shrub (seldom tree) of the family Ericaceae (Andromède, Arbutus, Heather)
Etymology: from Greek rhodon, " the rose ", and dendron, " the tree ", because it is a tree carrying flowers showy and coloured, at the tip of stems, as rosebushes.
Origin: Europe. There are species in America and in Asia. The one was brought from the Himalayas in 1820. The ponticum Rhododendron is native to the Caucasus, from where it was introduced into 1703 by Tournefort. It is the most common in gardens where it produces a superb blossoming in May, composed of big clusters of colour, crossing lilac or purple, sometimes pink or white and mixing easily. Many cultivars were got producing flowers of all colours (yellow, orange, bright red, etc).
Habitat: Rhododendron is an acidophile species (or calcifuge). It appreciates acid soils (pH between 4,2 and 6,8), siliceous, as the peaty soil or ericaceous compost, and a humid atmosphere. It prefers the shade, but of some trees only: pines and oaks are suitable, because they develop deep roots and very sour earth from leaves; Rhododendron does not like birches, chestnut trees, maples. The rhododendron supports altitude until 3.000 m tall. It does well in Brittany where it attains the size of a tree (5-8 m) and germination of seeds reproduces naturally (It can form very dense populations called en French "Rhodoraies".)
Hardiness: zone 7 (most rhododendron resists cold, until -17 °).
Height: shrub of 2 m for most species. Some some attain 3-4 in Brittany, and others 30 m in Asia.
Lifespan: 100 years under our climates.
Persistent foliage (in most species); leaves persist 2 - 3 years. Leaves whorled, sharpened (10-15 cm), smooth margin, the upper dark green face, pubescent underneath, reddish-brown - rusty, marked by the eminent central vein.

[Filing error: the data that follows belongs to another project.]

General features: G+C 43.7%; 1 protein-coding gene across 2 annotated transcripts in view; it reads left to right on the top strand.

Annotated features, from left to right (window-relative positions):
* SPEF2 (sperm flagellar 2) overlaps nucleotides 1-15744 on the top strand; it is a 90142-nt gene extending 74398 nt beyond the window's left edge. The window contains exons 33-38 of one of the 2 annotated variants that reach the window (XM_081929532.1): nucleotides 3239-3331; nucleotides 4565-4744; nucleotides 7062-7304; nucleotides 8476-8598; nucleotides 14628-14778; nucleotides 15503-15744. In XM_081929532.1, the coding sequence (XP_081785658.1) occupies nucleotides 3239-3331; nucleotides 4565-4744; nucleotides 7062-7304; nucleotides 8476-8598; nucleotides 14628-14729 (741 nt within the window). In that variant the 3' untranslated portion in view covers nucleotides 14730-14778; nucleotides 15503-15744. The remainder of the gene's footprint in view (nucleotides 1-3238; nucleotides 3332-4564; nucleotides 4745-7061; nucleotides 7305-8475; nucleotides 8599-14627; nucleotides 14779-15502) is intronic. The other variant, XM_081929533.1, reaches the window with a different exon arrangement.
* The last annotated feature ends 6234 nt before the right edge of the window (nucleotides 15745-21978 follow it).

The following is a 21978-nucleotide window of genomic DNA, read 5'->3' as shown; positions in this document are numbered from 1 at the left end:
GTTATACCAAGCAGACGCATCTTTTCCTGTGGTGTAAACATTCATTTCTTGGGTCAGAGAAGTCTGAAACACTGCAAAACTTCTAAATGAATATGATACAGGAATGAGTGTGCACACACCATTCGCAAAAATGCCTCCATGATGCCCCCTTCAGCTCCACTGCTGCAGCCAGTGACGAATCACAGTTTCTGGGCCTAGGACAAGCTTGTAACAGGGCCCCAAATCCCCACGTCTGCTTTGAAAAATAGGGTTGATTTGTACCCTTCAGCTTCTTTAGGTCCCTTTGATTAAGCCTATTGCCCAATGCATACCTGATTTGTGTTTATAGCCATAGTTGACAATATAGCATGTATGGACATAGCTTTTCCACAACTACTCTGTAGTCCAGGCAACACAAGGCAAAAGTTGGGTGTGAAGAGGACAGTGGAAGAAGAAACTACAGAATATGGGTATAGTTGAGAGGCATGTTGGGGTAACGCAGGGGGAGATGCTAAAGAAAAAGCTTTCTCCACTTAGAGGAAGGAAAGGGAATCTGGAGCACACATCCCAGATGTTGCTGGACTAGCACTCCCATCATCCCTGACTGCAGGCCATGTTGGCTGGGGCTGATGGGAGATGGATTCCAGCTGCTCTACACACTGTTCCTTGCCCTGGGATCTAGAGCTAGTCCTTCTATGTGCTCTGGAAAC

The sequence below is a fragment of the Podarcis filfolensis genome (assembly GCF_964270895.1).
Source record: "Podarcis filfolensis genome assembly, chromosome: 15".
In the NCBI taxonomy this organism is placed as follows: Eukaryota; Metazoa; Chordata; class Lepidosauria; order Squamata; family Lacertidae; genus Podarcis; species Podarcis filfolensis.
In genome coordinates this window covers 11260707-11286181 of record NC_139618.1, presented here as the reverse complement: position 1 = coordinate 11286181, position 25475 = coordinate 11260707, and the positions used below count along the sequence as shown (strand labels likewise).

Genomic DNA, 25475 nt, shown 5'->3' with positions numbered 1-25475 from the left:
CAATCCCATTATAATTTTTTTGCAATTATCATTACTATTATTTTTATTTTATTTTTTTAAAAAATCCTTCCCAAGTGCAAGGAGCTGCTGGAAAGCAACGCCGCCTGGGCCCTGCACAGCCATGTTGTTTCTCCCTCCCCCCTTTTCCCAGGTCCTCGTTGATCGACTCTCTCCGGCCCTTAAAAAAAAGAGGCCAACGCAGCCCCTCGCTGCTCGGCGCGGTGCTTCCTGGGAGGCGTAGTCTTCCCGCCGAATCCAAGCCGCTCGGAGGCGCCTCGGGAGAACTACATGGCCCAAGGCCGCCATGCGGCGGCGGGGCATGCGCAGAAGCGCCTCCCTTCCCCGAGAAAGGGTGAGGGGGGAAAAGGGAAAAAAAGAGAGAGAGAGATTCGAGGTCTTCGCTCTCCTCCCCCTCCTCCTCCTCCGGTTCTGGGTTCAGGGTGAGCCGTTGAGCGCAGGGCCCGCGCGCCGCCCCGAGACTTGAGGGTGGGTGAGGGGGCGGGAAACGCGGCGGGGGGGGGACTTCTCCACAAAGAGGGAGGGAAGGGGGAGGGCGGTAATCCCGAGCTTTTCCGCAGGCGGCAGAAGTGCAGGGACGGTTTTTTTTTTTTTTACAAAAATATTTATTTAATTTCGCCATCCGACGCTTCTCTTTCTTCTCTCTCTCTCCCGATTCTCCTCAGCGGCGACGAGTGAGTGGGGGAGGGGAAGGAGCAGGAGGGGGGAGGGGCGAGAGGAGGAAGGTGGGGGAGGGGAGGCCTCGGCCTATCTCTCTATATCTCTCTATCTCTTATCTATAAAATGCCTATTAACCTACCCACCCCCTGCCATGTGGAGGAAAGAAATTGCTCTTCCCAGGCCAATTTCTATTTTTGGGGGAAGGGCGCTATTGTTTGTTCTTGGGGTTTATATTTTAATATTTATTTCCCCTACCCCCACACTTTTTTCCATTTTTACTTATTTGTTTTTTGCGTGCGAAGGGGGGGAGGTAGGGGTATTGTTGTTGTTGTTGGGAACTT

Final flowers, grouped by 10-20, with white, pink or red petals. They hatch in May and produce multicoloured hedges, according to species (mallows, white, red, yellow), which delight parks and gardens. The honey gathered by the honeybees on the rhododendron flowers can be toxic, because the flower contains a toxic molecule. The soldiers of Xénophon were victims, during retirement of Ten-thousand, to have used some rhododendron honey.
Fruit: brown woody capsule.
Use: decorative garden shrub, very famous because of its nice spring blossoming and many varieties and cultivars which allow to vary colours.
Danger: The molecule bearing toxicity is the andromedotoxine (diterpene tetracyclique). The rhododendron honey can be toxic.
Advices of planting:
Rhododendrons do not appreciate the excess of sun, or wind: too much sun can cause yellowing of leaves with the appearance of small brown spots on the sun-exposed part of the young plant. The wind can burn the margin of leaves. And frost can harm leaves, which turn to dark grey.
Early frosts in autumn or those late in spring, when the young plant is not in dormancy, can be harmful and cause cracking of the bark. Early frosts can also harm the new shoots then give distorted leaves.
In Britain, there is an insect that lays eggs binding in the bud, leafhopper. The fungi that grow in cavities excavated by the larvae make the flowers wither. One should treat the problem, in areas where there is this insect. In late summer, fertilize ericaceous plants (azaleas, rhododendrons, camellias), but without watering them, to promote the appearance of fine flower buds for next year.
It is possible to reproduce the rhododendrons and other ericaceous plants by layering.